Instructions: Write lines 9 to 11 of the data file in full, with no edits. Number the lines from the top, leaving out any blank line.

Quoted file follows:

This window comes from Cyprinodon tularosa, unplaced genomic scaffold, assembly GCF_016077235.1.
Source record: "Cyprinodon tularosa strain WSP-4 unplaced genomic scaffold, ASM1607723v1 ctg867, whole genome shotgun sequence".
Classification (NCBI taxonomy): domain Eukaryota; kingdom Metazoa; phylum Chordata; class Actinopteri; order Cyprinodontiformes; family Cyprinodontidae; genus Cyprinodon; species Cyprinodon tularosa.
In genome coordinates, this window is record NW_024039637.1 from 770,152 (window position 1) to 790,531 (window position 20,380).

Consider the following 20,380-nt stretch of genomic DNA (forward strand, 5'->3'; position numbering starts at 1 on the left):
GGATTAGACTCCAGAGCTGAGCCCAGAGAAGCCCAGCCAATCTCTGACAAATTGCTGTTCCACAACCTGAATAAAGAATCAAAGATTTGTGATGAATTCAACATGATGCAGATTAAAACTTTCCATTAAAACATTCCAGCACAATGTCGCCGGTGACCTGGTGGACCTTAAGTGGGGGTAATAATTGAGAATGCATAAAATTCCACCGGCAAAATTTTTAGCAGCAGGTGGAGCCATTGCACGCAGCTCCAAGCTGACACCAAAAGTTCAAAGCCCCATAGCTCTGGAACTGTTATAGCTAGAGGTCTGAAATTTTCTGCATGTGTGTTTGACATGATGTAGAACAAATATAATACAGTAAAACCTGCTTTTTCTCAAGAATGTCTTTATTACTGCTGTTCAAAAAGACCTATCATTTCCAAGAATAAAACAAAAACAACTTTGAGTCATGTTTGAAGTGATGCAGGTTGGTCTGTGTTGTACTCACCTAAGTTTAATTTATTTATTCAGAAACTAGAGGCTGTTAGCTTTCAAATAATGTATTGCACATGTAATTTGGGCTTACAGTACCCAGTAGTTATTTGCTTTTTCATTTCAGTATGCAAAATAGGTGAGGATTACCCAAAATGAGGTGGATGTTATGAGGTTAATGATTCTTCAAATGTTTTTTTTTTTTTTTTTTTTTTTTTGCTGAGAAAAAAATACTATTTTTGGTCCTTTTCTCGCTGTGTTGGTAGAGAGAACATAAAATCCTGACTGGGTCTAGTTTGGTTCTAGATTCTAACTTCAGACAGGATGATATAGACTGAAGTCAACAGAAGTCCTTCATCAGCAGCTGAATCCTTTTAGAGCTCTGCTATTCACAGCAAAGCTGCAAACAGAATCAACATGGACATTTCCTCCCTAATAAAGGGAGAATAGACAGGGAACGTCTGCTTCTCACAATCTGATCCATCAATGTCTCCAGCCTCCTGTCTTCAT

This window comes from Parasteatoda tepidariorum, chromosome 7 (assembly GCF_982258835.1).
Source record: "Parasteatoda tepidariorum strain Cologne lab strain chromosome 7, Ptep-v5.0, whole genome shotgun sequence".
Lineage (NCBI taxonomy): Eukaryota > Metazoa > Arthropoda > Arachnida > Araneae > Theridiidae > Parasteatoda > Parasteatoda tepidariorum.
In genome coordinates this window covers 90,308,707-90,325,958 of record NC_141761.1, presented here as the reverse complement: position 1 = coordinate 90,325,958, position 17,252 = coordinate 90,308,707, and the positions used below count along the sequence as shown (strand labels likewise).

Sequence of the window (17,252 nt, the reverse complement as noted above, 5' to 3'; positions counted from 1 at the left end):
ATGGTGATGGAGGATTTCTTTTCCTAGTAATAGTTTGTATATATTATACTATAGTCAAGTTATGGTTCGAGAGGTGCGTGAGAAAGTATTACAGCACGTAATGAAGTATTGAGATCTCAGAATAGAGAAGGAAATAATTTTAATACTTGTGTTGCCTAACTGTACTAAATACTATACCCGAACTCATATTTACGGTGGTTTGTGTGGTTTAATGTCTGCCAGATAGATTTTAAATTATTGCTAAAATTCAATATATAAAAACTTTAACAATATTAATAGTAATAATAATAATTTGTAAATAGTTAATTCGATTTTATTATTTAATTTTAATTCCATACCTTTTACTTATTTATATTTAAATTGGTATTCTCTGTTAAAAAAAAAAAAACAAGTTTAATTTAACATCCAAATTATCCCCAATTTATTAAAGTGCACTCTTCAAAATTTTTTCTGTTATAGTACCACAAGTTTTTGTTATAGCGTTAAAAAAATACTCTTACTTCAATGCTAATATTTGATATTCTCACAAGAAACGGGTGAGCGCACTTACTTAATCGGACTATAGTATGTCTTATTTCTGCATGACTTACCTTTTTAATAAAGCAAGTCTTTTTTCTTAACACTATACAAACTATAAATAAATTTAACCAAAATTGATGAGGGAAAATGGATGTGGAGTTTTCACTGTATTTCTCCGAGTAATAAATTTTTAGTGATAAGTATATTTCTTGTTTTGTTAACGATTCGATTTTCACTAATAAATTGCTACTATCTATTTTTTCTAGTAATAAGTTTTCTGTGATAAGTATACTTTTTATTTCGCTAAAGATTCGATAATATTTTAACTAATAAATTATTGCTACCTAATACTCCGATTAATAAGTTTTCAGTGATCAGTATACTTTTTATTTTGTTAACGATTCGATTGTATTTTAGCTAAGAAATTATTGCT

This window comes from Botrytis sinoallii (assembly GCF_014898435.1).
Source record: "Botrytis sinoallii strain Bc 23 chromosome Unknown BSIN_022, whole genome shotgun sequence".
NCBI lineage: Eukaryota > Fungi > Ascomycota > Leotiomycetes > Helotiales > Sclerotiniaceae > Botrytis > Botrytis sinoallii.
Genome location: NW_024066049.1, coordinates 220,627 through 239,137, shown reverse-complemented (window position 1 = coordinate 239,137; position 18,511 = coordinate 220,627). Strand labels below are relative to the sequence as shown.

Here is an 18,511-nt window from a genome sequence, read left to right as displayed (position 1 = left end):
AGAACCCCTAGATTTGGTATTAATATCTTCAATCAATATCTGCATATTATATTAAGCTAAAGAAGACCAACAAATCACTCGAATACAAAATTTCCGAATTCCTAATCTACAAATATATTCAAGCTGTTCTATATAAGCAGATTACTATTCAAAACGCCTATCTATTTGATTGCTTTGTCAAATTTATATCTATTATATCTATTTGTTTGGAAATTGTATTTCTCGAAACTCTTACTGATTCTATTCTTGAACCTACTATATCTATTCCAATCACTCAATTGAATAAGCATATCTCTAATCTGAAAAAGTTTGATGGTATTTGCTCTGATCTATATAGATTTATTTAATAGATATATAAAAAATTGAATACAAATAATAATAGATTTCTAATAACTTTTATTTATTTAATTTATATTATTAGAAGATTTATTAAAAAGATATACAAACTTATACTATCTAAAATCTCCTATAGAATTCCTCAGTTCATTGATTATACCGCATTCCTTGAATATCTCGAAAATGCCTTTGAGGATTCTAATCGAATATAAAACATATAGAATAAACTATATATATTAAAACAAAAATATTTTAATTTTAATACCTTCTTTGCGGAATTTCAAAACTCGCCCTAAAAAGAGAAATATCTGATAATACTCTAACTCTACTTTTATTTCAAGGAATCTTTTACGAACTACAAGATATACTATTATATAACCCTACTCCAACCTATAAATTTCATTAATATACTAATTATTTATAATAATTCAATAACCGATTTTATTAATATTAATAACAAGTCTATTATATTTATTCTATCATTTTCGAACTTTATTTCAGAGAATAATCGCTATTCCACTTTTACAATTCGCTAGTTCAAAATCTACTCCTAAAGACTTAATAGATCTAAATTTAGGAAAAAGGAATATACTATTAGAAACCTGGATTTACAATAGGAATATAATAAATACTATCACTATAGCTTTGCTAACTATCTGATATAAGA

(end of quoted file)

Lineage (NCBI taxonomy): Eukaryota > Metazoa > Arthropoda > Arachnida > Araneae > Theridiidae > Parasteatoda > Parasteatoda tepidariorum.
In genome coordinates this window covers 90,308,707-90,325,958 of record NC_141761.1, presented here as the reverse complement: position 1 = coordinate 90,325,958, position 17,252 = coordinate 90,308,707, and the positions used below count along the sequence as shown (strand labels likewise).

Sequence of the window (17,252 nt, the reverse complement as noted above, 5' to 3'; positions counted from 1 at the left end):